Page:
flying letterPresently, and this is what I’m getting at, a week ago I received the copyeditor’s mark up of the manuscript I finally turned in a week after its deadline. I have two weeks to review, answer, and edit the copyeditor’s work. For those of you who don’t know, a copyeditor is not looking at story structure, pacing, tension, and all those indispensable components that make a book “great.” That would be the job of a developmental editor. The copyeditor edits for grammar, punctuation and consistent style.

As I’m reading my book, in its most complete form to date, I feel a lull somewhere. I can’t figure out exactly what is causing it or even exactly where it is, but there’s something I’m not satisfied with and so my thought process is: after 13 years dedicating my life to this one book I am not only going to launch it without a proper “platform,” but it isn’t going to be “great.” I feel I need a developmental edit, but the publisher has set a release date, and come Friday I need to get the manuscript back to the copyeditor to reflect the final “edits.”

But the clincher, the clincher is this: it’s that time of the month again. It has come a week early. My husband is exhausted with me. He also wants to take a family photo tomorrow for holiday greeting cards.  A photo? Are you kidding? My face has broken out, my world-view dark, my hair is dirty, and I’m bloated. These mood stabilizers aren’t touching the PMDD. Wednesday I go to visit my obstetrician to see about a hysterectomy. That’s how bad it is.

This is where I stand. I stand here on mood stabilizers, 13 pounds overweight and feeling like a second rate writer with serious drama in her life. Where do I go from here?

My second-hand menorah (the photo is my mother as a baby)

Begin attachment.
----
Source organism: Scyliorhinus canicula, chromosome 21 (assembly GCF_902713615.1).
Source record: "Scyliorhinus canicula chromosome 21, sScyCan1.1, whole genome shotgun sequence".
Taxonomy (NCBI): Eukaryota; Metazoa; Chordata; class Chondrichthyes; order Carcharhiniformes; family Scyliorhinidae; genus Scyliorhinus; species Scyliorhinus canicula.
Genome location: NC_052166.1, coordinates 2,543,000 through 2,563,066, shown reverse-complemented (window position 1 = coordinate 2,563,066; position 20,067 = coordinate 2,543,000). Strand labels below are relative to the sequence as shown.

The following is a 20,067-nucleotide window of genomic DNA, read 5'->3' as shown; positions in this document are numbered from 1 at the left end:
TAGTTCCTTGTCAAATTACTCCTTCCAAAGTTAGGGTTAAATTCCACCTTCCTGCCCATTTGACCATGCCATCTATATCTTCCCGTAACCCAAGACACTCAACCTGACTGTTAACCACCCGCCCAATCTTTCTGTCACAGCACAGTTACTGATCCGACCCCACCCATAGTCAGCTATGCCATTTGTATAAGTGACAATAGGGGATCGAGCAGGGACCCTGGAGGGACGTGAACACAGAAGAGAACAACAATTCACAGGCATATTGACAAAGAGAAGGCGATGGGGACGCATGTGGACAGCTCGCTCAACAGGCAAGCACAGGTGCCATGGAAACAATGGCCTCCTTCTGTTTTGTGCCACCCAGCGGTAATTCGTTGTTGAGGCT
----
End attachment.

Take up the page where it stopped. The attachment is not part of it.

My second-hand menorah (the photo is my mother as a baby)

Okay, I can’t end this post on that note, although it was tempting. I actually do have an idea of what to do next. Right now, I’m going to walk my dog and get some perspective. Then, I’m going to do something I’ve never done in my life. My husband is Jewish and I have felt Jewish since I was a girl (that’s another story). It’s Hanukkah. Earlier today on a writing break I decided we needed a menorah. But it’s Saturday so all the shops that sell menorahs were closed. I finally found a used one at a thrift store.

When I get back from walking the dog, I’m going to light those four candles. I think that would have made Stella happy.

One Evening at the Theater with Stella Adler

Stella Adler (early 1940s) photo by Marcus Blechman

Stella Adler (early 1940s)
photo by Marcus Blechman

What is a biography without photos? I love to read about a person or place and then flip forward in the book to the photo inserts and actually see what I’ve been reading about. I’m keeping this in mind as I begin culling the pictures of Stella I have amassed along my travels.

Although I would love to have photos throughout each chapter, it isn’t “economically” plausible for the publisher. I can choose 24 maximum. In a way, it makes my job easier. I have to glean the best from what I have in an order that looks good design-wise on the page.

One major hiccup: I didn’t always note where I found a particular photo. Oy vey! You see, now I have to track down each photo and get permission to print them in the book. Blasted copyright!

Stella Adler circa 1990 photo by Irene Gilbert

Stella Adler circa 1990 photo by Irene Gilbert

When looking through my own collection, I found a photo of Stella at ninety years old standing in front of a mirror. On the mirror is attached a poster of the Serenity Prayer. The prayer is not affiliated with any particular religion; it’s a sage and humble mantra that I actually use myself in a pinch. 12-Step programs have adopted the prayer, which leads me to a “Stella Story,” not in the book, in which she has a delightful cameo.